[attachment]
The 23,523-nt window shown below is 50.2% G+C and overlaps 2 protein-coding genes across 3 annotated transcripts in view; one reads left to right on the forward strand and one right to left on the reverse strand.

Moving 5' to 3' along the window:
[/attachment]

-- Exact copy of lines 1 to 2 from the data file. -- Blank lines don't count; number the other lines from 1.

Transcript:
The 23,523-nt window shown below is 50.2% G+C and overlaps 2 protein-coding genes across 3 annotated transcripts in view; one reads left to right on the forward strand and one right to left on the reverse strand.

Moving 5' to 3' along the window: